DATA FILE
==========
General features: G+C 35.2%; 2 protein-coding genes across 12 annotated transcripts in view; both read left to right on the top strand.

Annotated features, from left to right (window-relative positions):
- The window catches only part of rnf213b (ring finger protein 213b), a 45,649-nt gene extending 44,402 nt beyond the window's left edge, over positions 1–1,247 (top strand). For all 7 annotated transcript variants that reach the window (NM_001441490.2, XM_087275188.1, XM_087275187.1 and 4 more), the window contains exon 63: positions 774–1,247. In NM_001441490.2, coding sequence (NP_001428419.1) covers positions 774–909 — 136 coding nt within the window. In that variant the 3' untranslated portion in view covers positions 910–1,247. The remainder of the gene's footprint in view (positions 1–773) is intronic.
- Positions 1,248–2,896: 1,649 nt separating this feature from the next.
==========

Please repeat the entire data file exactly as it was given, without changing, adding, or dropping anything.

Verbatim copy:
General features: G+C 35.2%; 2 protein-coding genes across 12 annotated transcripts in view; both read left to right on the top strand.

Annotated features, from left to right (window-relative positions):
- The window catches only part of rnf213b (ring finger protein 213b), a 45,649-nt gene extending 44,402 nt beyond the window's left edge, over positions 1–1,247 (top strand). For all 7 annotated transcript variants that reach the window (NM_001441490.2, XM_087275188.1, XM_087275187.1 and 4 more), the window contains exon 63: positions 774–1,247. In NM_001441490.2, coding sequence (NP_001428419.1) covers positions 774–909 — 136 coding nt within the window. In that variant the 3' untranslated portion in view covers positions 910–1,247. The remainder of the gene's footprint in view (positions 1–773) is intronic.
- Positions 1,248–2,896: 1,649 nt separating this feature from the next.